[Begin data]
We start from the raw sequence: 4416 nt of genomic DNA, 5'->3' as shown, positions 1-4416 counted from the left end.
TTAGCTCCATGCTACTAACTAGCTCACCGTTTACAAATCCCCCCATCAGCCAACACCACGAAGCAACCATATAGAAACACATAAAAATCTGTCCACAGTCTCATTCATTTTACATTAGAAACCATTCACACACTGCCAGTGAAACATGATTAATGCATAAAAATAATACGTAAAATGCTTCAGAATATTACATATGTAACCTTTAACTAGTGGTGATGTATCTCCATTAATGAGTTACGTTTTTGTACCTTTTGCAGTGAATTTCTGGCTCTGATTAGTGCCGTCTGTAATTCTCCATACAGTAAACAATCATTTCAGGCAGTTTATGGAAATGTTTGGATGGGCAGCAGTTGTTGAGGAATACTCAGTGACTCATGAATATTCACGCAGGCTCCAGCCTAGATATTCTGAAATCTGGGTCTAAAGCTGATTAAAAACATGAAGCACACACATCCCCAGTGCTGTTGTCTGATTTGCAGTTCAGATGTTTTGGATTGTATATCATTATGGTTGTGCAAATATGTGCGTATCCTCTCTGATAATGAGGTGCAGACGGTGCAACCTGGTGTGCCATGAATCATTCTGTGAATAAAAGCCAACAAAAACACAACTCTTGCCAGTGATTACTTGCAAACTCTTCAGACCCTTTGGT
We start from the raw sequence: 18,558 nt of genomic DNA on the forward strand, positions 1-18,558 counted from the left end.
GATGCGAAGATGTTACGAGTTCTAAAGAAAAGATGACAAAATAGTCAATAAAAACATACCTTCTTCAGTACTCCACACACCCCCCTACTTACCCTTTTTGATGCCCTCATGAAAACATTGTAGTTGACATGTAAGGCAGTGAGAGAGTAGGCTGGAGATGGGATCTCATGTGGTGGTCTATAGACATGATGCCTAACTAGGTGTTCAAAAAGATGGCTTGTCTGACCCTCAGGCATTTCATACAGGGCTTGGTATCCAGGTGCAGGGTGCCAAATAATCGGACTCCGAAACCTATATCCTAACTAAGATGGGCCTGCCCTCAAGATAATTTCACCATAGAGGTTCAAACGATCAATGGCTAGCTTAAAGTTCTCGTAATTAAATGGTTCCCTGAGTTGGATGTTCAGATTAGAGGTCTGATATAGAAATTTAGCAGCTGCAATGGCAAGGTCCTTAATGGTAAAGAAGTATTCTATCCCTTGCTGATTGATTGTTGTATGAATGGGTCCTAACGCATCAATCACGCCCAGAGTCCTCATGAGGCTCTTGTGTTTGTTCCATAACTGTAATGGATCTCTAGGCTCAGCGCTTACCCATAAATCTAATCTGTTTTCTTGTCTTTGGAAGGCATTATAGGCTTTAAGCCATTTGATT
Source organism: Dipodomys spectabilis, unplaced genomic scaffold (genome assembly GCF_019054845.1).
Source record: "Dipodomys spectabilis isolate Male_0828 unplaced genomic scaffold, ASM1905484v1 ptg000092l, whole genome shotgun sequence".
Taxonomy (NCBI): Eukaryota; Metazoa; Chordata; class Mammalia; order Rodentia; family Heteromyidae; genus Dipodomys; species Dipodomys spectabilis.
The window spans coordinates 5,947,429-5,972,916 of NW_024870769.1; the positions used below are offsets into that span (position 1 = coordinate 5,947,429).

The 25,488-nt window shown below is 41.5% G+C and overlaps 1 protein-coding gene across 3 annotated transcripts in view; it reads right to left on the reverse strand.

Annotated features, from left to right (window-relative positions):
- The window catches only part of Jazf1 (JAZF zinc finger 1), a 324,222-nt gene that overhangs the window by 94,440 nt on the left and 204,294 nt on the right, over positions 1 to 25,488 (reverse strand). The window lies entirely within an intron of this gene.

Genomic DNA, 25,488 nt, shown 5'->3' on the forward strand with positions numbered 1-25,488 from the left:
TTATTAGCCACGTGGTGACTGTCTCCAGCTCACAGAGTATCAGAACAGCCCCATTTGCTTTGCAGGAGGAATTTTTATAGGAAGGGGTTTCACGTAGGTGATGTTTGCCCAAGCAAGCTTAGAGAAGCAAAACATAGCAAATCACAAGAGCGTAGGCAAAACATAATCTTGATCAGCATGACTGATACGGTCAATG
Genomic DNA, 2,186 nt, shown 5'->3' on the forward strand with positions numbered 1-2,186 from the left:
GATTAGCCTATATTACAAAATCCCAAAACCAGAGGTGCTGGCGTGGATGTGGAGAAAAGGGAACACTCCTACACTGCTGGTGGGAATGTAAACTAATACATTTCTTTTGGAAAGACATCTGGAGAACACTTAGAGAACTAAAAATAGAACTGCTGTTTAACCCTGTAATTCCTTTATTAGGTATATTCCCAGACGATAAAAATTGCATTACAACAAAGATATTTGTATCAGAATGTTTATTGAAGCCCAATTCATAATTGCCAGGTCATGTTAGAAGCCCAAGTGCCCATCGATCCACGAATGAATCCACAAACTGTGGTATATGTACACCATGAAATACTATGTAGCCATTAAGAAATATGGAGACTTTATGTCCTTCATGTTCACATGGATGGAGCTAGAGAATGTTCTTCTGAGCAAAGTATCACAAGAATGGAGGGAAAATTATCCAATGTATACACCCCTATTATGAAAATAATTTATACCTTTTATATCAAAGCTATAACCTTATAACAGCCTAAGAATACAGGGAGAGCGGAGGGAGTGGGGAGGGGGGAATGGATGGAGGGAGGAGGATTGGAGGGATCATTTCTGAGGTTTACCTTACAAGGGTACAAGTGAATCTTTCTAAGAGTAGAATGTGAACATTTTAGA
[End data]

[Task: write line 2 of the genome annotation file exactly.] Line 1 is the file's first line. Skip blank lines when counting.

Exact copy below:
TTAGCTCCATGCTACTAACTAGCTCACCGTTTACAAATCCCCCCATCAGCCAACACCACGAAGCAACCATATAGAAACACATAAAAATCTGTCCACAGTCTCATTCATTTTACATTAGAAACCATTCACACACTGCCAGTGAAACATGATTAATGCATAAAAATAATACGTAAAATGCTTCAGAATATTACATATGTAACCTTTAACTAGTGGTGATGTATCTCCATTAATGAGTTACGTTTTTGTACCTTTTGCAGTGAATTTCTGGCTCTGATTAGTGCCGTCTGTAATTCTCCATACAGTAAACAATCATTTCAGGCAGTTTATGGAAATGTTTGGATGGGCAGCAGTTGTTGAGGAATACTCAGTGACTCATGAATATTCACGCAGGCTCCAGCCTAGATATTCTGAAATCTGGGTCTAAAGCTGATTAAAAACATGAAGCACACACATCCCCAGTGCTGTTGTCTGATTTGCAGTTCAGATGTTTTGGATTGTATATCATTATGGTTGTGCAAATATGTGCGTATCCTCTCTGATAATGAGGTGCAGACGGTGCAACCTGGTGTGCCATGAATCATTCTGTGAATAAAAGCCAACAAAAACACAACTCTTGCCAGTGATTACTTGCAAACTCTTCAGACCCTTTGGT